What undoubtedly makes it worse is the public nature of tech culture, populated with gossip bloggers happy to run any item for page views, the better if it humiliates their competitors. Add to this that the very nature of tech work itself is inherently isolating.
This may be one advantage to being on the East Coast and removed from the typical SV gossip machine and echo chamber. Nobody really talks about what we're doing, and the only time my blog posts make it to HN (or similar) is usually when I post them. And even that's usually just because I'm curious to see if anybody has anything to say. So we get to sorta "fly under the radar" at least so far. Thinking about it, that might actually be one good reason to adopt a least a "semi stealth" approach to your startup... perhaps it's a way to not go soliciting pressure and expectations until you're really ready for them.
Failure is necessary. We all explore new territories by testing boundaries (is this fire safe to touch?). Failure is just a way of finding out boundaries. We do not have enough sense mechanisms to navigate us freely through different dimensions (social, artistic, musical, business, etc) of the world. We are in a way like blind people, touching the walls of the dark room and building a map of it.
But once you've mapped out a certain dimension (let's say you learned how to draw a human face) you are better off. Even though your first 100 sketches will probably suck.
Now, what is stupid is:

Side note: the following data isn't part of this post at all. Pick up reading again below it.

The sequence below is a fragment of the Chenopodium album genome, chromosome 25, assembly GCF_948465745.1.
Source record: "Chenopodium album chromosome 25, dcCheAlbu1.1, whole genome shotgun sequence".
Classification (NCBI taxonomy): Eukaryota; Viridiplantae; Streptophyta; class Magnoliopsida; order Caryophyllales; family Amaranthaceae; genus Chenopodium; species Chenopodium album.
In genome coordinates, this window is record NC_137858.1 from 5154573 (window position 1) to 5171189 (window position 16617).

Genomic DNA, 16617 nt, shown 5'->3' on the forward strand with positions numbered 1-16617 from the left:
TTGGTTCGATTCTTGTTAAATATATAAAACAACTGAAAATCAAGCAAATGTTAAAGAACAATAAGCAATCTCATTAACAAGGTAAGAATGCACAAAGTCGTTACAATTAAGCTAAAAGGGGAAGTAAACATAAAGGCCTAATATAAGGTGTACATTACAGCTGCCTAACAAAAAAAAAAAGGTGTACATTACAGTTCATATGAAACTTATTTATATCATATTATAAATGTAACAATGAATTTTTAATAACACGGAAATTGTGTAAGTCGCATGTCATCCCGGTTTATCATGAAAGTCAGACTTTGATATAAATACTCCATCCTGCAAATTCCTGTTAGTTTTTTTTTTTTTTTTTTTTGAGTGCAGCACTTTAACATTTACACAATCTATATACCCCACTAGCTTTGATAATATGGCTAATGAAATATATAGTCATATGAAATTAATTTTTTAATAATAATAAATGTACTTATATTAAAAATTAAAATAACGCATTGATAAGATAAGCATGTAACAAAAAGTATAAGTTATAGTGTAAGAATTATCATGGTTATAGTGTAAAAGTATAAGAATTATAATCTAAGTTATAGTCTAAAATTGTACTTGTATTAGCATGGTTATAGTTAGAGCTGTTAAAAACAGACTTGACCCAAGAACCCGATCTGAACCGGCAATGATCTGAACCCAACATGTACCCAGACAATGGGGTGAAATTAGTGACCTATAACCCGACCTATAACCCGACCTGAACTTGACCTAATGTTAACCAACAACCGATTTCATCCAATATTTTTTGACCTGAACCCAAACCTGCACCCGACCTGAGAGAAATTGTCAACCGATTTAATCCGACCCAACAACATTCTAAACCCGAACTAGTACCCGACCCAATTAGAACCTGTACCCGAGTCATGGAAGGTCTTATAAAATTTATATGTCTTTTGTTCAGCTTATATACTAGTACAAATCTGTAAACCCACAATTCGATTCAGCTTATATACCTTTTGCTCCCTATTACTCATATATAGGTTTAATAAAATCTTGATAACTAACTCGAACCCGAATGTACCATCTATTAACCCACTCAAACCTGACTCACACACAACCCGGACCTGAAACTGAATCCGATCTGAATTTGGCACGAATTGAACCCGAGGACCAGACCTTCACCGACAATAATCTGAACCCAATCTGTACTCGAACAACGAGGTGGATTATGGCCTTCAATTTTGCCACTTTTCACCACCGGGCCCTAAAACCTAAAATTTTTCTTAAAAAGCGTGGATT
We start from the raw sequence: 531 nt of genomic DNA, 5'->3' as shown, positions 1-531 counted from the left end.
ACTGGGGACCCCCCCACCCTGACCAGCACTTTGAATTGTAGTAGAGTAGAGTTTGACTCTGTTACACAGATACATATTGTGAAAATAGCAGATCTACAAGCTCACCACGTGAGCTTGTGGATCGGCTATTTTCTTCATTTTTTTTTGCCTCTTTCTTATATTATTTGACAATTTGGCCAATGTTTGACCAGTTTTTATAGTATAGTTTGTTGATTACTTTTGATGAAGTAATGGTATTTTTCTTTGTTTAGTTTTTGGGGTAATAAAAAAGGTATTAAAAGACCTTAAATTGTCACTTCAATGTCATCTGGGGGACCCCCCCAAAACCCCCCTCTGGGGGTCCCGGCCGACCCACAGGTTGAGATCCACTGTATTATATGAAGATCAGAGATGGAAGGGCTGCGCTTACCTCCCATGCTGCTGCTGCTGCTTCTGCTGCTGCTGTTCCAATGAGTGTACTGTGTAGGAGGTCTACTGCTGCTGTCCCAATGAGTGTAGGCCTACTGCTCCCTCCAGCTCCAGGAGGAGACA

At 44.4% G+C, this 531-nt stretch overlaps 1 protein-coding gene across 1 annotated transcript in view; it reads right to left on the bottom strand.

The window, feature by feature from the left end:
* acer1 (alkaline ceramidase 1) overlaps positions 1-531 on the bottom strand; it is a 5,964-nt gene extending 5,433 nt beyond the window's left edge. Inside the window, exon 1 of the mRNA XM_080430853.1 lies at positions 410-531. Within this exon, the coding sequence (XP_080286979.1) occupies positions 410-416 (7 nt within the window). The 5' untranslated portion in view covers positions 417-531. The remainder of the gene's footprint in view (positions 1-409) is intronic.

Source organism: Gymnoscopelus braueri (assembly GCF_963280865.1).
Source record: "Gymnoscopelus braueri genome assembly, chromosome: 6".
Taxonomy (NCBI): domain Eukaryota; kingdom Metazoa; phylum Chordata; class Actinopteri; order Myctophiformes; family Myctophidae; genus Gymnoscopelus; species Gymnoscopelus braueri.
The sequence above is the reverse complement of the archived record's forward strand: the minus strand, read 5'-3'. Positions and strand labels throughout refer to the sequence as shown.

a) Telling other people fire is safe to touch even though it's not. That's just blatantly stupid, if you're not gaining anything from disinformation you're being a total moron and fucking up a potentially useful connection to that person.
b) Touching fire again and again in hope of a different result.
Whenever I worry about failing, I try to remind myself what Felix Dennis said,
"After a lifetime of making money and observing better men and women than me fall by the wayside, I am convinced that fear of failing in the eyes of the world is the single biggest impediment to amassing wealth. Trust me on this."
Of course, it's not just about wealth, but "success", whatever that means for you.
1) Getting mental health care (in the US) is difficult. There is still a social stigma, to be sure, but the bigger problem is that it's just hard to find it. I mentioned before that during a bout of depression, I called several psychiatrists' offices and left messages, and none of them even called me back to reject me, much less help me find care elsewhere. When you're already depressed, overcoming hurdles like this is the last thing you need.
2) Programming is isolating, and we many of us do it when we should be developing core social skills. I don't know about the rest of HN, but I got my first computer when I was eight years old (Commodore VIC-20). I became obsessed with computers, and spent an inordinate amount of my life with them. Sure, I had friends, but I don't think I spent as much time developing deep relationships and shared experiences as I should have. I went straight into college, with the goal of getting done as soon as possible in order to start working with computers. Around the age of 30, I realized I'd spent my career either sitting behind a computer alone, or dealing with fairly antagonistic personalities in meetings.
Personally, I'm a big fan of the gap year concept. Getting out, traveling, seeing how life happens in other parts of the world, and simply interacting with people outside of tech was a big eye-opener for me. I can't recommend strongly enough that, if you're around 20 and notice that you spend a lot of time with computers, and maybe aren't totally satisfied with your social life and set of life experiences, that you immediately consider going abroad for a year or two. Teach English. Join the Peace Corps. You will almost certainly learn valuable social skills that you don't even know you're missing.